Mushrooms are simple to cook, requiring the absolute minimum of preparation and attention to become your best meal ever. Their unique meaty texture and pungent, earthy flavour is such a delight on a cold morning, offering sustenance for whatever the day might bring.
Mushrooms, once, had a season. The mellow mists and fruitfulness of autumn, when the warmer days get shorter, the chill at dusk melts into brisk evenings and cold, still nights. This is the weather of the mushroom. Autumn is the season of the mushroom. However, modern production methods mean mushrooms are available all year round. Clever, clever people have refashioned disused train tunnels and damp stone buildings to grow very special mushrooms. We are lucky, us mushroom eaters, spoiled for choice, all year round.
In spite of this I keep to a mushroom season. I look out for special mushrooms when I notice the weather might have conspired to produce them. If I am lucky, taking a walk down under the pine trees may yield beautiful orange gold pine mushrooms and heavy, spongy slippery jacks, along with a few regular brown mushrooms. Sometimes other foragers have beaten me to it, and the mushrooms are in baskets at the farmers market or the local farm gate. Foraging is not possible for everyone anyway, so the stroll you take might be around the market, green grocers or supermarket. There you can find buttons, swiss browns, Portobello or large cups, as well as oyster, enoki, king browns, shitake. Maybe even a small pack of exotics like woodear and shimeiji. Wherever you source your mushies, chooses a few different types. Each variety of mushrooms is boldly, distinctly different and it’s worth exploring and deepening your appreciation.
I’m going to make a suggestion in this post that makes me cringe a little. I’m going to suggest you use your sandwich press or flat grill to cook the mushrooms.
I have been tracking a trend in the food media- the refashioning of the bring-your-own-lunch. Through this I have seen suggestion of using the barest of lunch room facilities to prepare some outstanding and innovative office lunches. Imagine using the sandwich press to cook slices of chicken, sweet potato, wilting spinach, frying eggs and bacon, for melting haloumi and grilling apples, and all done on demand in a short lunch break. Fresh, cheap and tasty. This is what Vegies for Breakfast is all about. I’m climbing on board.
Grilled mushrooms with pistachio gremolata for one.
This mushroom recipe can be done a-la-traditional in a searing hot frypan, or on the sandwich press. You will need a chopping board and a cook’s knife.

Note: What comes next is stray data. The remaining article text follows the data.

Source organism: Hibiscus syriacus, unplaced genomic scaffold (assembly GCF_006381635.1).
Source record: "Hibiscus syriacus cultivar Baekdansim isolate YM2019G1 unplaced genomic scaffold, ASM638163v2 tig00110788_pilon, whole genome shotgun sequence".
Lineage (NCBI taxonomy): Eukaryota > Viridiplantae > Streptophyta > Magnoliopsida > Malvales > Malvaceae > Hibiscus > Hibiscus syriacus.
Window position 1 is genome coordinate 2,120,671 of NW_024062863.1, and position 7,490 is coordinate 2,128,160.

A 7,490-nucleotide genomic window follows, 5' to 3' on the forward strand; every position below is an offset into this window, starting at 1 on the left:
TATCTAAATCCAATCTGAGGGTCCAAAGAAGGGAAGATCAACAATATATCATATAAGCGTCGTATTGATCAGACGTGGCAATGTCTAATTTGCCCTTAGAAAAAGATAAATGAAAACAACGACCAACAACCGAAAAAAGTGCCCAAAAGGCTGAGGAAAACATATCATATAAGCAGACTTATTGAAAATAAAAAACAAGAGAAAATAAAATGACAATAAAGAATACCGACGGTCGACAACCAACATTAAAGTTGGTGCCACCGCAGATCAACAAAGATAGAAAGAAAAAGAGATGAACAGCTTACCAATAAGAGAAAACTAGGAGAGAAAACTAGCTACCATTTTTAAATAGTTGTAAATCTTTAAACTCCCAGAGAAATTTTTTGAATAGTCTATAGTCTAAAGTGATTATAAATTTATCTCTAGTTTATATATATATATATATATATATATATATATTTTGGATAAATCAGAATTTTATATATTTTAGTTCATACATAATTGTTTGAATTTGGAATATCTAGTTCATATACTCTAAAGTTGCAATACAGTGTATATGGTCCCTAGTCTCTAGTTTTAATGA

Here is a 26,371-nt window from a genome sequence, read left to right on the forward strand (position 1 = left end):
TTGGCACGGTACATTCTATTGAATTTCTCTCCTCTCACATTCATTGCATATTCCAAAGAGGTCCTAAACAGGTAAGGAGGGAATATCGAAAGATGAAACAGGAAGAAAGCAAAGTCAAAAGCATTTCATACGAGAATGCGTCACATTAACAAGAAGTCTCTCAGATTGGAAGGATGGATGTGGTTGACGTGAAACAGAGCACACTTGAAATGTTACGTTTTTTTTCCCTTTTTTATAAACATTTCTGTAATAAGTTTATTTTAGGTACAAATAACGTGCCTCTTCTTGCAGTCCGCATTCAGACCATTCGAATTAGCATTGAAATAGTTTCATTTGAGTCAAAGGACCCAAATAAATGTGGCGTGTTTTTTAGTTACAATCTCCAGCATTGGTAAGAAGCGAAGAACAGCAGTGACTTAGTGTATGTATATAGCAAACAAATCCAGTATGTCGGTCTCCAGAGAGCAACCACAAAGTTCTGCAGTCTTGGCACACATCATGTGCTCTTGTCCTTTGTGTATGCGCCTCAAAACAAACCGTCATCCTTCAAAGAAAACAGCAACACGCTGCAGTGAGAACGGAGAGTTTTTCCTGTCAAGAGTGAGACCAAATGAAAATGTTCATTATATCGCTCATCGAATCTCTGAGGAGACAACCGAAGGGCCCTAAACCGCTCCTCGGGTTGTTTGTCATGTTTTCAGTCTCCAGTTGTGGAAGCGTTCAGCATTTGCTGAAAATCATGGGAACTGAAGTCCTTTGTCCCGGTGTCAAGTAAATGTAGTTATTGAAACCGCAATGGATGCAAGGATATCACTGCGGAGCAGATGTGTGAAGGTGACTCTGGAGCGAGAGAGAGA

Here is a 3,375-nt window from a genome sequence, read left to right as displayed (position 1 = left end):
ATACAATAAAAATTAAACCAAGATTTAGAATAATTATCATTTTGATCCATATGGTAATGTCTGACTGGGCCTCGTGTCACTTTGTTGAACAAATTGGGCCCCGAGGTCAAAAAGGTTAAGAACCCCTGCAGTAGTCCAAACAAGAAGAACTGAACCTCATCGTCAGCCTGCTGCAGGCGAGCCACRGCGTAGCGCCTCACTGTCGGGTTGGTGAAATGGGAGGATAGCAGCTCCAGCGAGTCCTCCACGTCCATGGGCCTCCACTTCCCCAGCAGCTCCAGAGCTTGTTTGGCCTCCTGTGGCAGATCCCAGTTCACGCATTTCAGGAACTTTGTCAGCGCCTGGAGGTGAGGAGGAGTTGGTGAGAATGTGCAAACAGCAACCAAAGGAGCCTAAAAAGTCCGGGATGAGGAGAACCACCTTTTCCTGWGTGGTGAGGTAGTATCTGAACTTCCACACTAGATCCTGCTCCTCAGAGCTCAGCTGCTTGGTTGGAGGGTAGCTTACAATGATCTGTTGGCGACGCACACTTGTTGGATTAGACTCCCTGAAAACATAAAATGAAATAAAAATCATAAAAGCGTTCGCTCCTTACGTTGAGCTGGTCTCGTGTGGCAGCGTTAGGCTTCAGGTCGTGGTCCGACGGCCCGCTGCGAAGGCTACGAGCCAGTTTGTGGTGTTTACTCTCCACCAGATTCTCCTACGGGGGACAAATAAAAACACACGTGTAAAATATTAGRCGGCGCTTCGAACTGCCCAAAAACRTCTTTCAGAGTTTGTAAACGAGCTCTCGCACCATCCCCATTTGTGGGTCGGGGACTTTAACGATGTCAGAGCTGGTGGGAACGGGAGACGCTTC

For this meal you’ll need:
2 king oyster mushrooms, 4 regular oyster mushrooms, one large Portobello, a ‘bunch’ of enoki.
Gather your mushrooms, trim the ends and if very dirty, wash them. It is a myth that you shouldn’t wash mushrooms, just use them immediately after washing. Ease the stem out of the large mushroom and if the skin is tough, peel it away. This is good compost.
Slice lengthways, just less than a cm (the thickness of a slice of bread, actually) and put into a bowl so that they may be seasoned and oiled. Toss the mushrooms with olive oil, salt, pepper, a couple pinches of smoky paprika, lay on to the hot grill plate and close the lid. The grill will do it’s work, but if the mushrooms are failing to sizzle, oil or spray them and the grill just a little, to get them going.
While they are cooking take a tablespoon of pistachios, a handful of washed parsley and chop to fine. Use a very sharp knife for this so you don’t get a minced green mush of parsley. Place this in a bowl and zest in ½ a lemon. Mix with a fork to combine. At this point, if you love heat, you can add some finely chopped fresh red or green chilli, or a pinch of chilli flakes, and stir this through.
Check your mushrooms as you go, the thinner stemmed enokis will be ready before the other thicker sliced mushrooms. Once the mushrooms have softened and cooked through, gained a bit of crusty colour from the press, lay them on a plate and sprinkle with the gremolata and if needed, season with salt, pepper and a spritz of sherry vinegar.
My final word of advice- when foraging for mushrooms, you MUST know what you are looking for, or take someone who does. Those stories are not urban legend, many mushroom varieties are poisonous, and you can die from eating the wrong mushrooms.